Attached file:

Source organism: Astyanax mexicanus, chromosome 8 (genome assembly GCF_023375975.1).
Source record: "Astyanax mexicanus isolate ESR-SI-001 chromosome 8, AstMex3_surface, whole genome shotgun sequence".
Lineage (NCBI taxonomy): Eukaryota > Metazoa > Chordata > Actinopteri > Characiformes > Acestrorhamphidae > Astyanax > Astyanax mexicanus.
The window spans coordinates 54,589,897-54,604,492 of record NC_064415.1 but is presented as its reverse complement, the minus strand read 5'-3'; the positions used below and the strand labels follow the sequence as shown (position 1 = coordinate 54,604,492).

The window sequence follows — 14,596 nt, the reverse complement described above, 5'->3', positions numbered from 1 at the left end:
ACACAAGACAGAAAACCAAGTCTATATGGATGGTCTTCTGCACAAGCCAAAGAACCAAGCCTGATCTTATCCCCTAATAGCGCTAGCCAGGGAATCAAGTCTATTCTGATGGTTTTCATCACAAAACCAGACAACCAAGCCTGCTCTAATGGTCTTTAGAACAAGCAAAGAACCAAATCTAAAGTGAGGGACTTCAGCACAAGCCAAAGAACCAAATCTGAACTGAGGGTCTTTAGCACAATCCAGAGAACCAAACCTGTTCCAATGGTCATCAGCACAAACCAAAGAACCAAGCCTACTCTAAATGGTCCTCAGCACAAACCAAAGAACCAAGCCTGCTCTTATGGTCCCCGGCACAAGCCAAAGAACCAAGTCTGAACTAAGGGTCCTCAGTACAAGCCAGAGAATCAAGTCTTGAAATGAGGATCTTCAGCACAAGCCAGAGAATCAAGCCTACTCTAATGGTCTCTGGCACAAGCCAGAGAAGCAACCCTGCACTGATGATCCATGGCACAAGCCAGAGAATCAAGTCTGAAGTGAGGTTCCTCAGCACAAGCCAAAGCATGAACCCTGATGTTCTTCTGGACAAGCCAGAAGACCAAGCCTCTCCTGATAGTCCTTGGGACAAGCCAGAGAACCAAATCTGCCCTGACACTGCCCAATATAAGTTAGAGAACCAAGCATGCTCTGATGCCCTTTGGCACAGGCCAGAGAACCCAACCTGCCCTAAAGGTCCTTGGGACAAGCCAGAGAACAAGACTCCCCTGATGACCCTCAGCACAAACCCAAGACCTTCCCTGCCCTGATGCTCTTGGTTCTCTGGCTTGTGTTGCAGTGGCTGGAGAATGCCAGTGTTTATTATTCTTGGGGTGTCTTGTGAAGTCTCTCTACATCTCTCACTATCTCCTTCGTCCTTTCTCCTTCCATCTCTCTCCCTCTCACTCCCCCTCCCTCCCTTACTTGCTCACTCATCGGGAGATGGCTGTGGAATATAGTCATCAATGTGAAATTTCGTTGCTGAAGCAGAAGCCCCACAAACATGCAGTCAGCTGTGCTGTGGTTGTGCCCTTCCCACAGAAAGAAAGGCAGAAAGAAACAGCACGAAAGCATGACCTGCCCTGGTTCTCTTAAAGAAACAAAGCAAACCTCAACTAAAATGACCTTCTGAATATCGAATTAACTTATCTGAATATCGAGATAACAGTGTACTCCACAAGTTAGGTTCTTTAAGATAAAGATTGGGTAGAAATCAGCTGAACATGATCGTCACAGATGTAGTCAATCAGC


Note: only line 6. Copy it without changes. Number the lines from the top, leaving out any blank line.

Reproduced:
ACACAAGACAGAAAACCAAGTCTATATGGATGGTCTTCTGCACAAGCCAAAGAACCAAGCCTGATCTTATCCCCTAATAGCGCTAGCCAGGGAATCAAGTCTATTCTGATGGTTTTCATCACAAAACCAGACAACCAAGCCTGCTCTAATGGTCTTTAGAACAAGCAAAGAACCAAATCTAAAGTGAGGGACTTCAGCACAAGCCAAAGAACCAAATCTGAACTGAGGGTCTTTAGCACAATCCAGAGAACCAAACCTGTTCCAATGGTCATCAGCACAAACCAAAGAACCAAGCCTACTCTAAATGGTCCTCAGCACAAACCAAAGAACCAAGCCTGCTCTTATGGTCCCCGGCACAAGCCAAAGAACCAAGTCTGAACTAAGGGTCCTCAGTACAAGCCAGAGAATCAAGTCTTGAAATGAGGATCTTCAGCACAAGCCAGAGAATCAAGCCTACTCTAATGGTCTCTGGCACAAGCCAGAGAAGCAACCCTGCACTGATGATCCATGGCACAAGCCAGAGAATCAAGTCTGAAGTGAGGTTCCTCAGCACAAGCCAAAGCATGAACCCTGATGTTCTTCTGGACAAGCCAGAAGACCAAGCCTCTCCTGATAGTCCTTGGGACAAGCCAGAGAACCAAATCTGCCCTGACACTGCCCAATATAAGTTAGAGAACCAAGCATGCTCTGATGCCCTTTGGCACAGGCCAGAGAACCCAACCTGCCCTAAAGGTCCTTGGGACAAGCCAGAGAACAAGACTCCCCTGATGACCCTCAGCACAAACCCAAGACCTTCCCTGCCCTGATGCTCTTGGTTCTCTGGCTTGTGTTGCAGTGGCTGGAGAATGCCAGTGTTTATTATTCTTGGGGTGTCTTGTGAAGTCTCTCTACATCTCTCACTATCTCCTTCGTCCTTTCTCCTTCCATCTCTCTCCCTCTCACTCCCCCTCCCTCCCTTACTTGCTCACTCATCGGGAGATGGCTGTGGAATATAGTCATCAATGTGAAATTTCGTTGCTGAAGCAGAAGCCCCACAAACATGCAGTCAGCTGTGCTGTGGTTGTGCCCTTCCCACAGAAAGAAAGGCAGAAAGAAACAGCACGAAAGCATGACCTGCCCTGGTTCTCTTAAAGAAACAAAGCAAACCTCAACTAAAATGACCTTCTGAATATCGAATTAACTTATCTGAATATCGAGATAACAGTGTACTCCACAAGTTAGGTTCTTTAAGATAAAGATTGGGTAGAAATCAGCTGAACATGATCGTCACAGATGTAGTCAATCAGC